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Coronavirus, crisis and the real Argentine economy: Post-pandemic challenges

Photo: Covid 19 – Buenos Aires / Santiago Sito / Flickr cc by-nc-nd 2.0.

By Anabel Marin. This article was first published in Spanish in the newspaper Pagina12 on 10 May 2020. Read the original article

A window of opportunity is opening to reshape the organization of society, to take better advantage of new technologies and to make it more sustainable and more humane. Argentina, through its successive crises, has developed a unique capacity for resilience and civil society organization, which is one of its greatest assets in this situation.

The crisis caused by the coronavirus confronts us with several immediate challenges: the informal sector, SMEs, unemployment, debt payments, the rise in the dollar, inflation, among others. But these day-to-day challenges should not blind us to the future.

There are unavoidable questions that need addressing. This crisis is hitting hard and will hit even more the comfortable foundations (at least for some) to which we were accustomed. The scenario is very uncertain, but what is clear is that we will not be able to continue doing business as usual. For better or for worse, things are going to change and likely very drastically.

The downside of this new situation is uncertainty; the upside, the possibility of trying to reorient our response to the problems – of which there are many – in better directions. We were doing very badly on many fronts. This crisis is lifting the mask on our problems, but at the same time it is ‘hacking’ the established responses.

Perhaps in this chaos, when what seemed obvious, normal, unquestionable or impossible to change (what we call ‘path dependency’) has already shifted or is reeling from the earthquake, we could take advantage of what is emerging – and what we can only now imagine – to move in better directions.

We are talking from very micro issues, from those that occur in homes, to macro issues at the national level and that of the global order.

At the micro level, for example, in this social experiment that we find ourselves living through, without ‘domestic help’, it is becoming clearer than ever that it is women who bear most of the burden of household chores and childcare, whilst in many cases fulfilling all their work obligations at the same time.

This not only affects women’s situations, spirits and ambitions, but also the overall productivity of the economy (33 percent of jobs are occupied by women). An unavoidable question then is: Are we going to take advantage of this evidence that is now hitting us in the face, and think about new, more gender-transformative policies, such as equal paternity leave or other possibilities, or are we going to just leave everything the same?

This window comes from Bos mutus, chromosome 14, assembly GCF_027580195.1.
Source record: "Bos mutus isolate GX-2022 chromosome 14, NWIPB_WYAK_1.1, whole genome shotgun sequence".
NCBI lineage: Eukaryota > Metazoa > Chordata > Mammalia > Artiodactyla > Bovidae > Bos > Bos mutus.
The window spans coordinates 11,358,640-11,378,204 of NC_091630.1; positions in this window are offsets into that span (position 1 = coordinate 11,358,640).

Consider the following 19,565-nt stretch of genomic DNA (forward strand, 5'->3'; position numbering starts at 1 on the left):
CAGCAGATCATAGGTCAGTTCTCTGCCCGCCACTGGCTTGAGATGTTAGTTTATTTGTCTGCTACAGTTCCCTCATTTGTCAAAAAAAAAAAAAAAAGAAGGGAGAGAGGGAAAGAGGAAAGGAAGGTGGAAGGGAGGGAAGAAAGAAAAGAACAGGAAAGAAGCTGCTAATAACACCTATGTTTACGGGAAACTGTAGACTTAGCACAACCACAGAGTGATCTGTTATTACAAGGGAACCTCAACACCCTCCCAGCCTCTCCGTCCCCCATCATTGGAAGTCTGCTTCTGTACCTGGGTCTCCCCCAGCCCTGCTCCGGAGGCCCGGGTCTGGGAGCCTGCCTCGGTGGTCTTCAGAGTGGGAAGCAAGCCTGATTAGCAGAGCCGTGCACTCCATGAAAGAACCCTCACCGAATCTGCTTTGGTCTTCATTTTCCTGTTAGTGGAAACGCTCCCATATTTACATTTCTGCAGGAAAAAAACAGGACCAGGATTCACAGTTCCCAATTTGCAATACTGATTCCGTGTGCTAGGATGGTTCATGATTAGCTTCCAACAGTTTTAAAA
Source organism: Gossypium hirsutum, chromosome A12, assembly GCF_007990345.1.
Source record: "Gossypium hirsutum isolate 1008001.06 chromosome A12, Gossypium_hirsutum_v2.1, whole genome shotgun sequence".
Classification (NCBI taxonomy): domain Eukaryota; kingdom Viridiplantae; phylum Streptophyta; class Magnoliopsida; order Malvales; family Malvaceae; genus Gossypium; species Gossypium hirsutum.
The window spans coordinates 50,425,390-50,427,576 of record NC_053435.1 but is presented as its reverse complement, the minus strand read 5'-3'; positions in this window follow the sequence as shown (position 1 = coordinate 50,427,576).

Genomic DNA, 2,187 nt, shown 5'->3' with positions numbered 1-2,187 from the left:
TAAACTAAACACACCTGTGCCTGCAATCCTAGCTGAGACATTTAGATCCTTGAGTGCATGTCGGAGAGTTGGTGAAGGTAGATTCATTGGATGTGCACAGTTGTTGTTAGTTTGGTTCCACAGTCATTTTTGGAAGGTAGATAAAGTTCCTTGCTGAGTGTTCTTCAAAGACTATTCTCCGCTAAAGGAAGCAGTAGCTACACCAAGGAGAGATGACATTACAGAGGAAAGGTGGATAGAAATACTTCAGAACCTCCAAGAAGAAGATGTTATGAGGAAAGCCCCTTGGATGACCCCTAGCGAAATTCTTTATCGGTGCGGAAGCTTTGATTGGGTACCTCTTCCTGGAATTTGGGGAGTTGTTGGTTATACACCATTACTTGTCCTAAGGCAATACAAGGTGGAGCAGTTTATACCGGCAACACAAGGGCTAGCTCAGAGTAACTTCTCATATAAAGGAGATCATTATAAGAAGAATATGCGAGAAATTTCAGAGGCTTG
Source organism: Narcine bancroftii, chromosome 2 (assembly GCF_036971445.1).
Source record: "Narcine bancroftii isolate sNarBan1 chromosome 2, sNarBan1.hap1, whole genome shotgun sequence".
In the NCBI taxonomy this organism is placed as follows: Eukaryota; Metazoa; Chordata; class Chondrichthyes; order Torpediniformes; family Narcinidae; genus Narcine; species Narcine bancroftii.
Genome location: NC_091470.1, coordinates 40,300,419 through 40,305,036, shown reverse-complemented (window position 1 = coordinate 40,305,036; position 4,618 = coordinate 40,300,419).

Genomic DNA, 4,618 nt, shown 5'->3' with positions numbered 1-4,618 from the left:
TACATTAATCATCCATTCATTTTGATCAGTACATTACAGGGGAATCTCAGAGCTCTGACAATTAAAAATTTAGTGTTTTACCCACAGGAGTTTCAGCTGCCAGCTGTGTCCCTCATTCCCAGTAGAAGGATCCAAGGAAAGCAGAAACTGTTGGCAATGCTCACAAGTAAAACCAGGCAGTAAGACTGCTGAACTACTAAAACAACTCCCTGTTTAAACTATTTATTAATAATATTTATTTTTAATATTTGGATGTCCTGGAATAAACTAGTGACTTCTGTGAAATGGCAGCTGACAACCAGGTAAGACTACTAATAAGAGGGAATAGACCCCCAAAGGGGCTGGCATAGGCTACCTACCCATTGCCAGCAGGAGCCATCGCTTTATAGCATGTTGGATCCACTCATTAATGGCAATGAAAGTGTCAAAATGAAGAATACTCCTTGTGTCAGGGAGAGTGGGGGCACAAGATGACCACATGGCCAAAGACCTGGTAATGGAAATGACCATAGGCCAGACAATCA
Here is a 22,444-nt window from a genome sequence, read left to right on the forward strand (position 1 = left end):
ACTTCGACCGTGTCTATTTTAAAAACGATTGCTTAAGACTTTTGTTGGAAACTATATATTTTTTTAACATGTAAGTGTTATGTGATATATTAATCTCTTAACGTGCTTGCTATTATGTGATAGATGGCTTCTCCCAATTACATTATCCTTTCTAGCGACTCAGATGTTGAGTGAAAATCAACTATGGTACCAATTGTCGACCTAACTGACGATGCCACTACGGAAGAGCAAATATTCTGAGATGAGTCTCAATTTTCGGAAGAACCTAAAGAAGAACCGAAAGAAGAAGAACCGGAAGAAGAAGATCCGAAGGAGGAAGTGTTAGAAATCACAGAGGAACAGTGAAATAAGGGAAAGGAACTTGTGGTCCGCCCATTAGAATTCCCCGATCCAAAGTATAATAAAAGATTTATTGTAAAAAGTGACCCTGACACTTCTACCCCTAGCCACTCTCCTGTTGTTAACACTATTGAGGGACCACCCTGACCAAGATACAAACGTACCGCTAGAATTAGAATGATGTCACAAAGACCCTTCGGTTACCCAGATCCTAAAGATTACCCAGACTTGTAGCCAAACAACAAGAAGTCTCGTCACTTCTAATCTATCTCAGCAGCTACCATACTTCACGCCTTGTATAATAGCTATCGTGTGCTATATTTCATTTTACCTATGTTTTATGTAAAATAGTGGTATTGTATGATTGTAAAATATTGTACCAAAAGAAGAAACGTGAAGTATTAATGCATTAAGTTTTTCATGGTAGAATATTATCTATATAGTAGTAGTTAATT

In relation to how we organize our productive and innovative activities, compulsory social isolation is showing that we can carry out many more tasks than we imagined remotely through teleworking.

Will we then keep commuting in the same way as before to carry out all our work, or will we be more selective and do it only when strictly necessary?

And just as importantly, if internet access becomes such an important working tool, shouldn’t we be thinking about policies for universal access?

In the same way, it seems obvious now – as we face the urgent problem of finding a vaccine for coronavirus – that when it comes to generating innovation effectively, free movement and access to knowledge is essential.

Researchers and research institutions from around the world, from both the public and private sectors, are sharing their progress in real time, while many scientific journals are opening their publications. International organizations like UNESCO and WHO are requesting national science and technology authorities to open up their research studies. Those who show signs of wanting to impose a logic of exclusive appropriation and extraordinary income extraction, on the other hand, are quickly being questioned.

Based on this evidence, will we continue letting the logic of appropriation (versus the free circulation of knowledge) prevail as an incentive for innovation? Or are we going to take the opportunity to escape the pressure from large companies, and seriously think about what kind of intellectual property system is the most appropriate to encourage knowledge generation and innovation?

At the macro level, with the public policy emergencies that this crisis is generating, a great majority of people now recognize, although with nuances, the importance of the state and of national industry.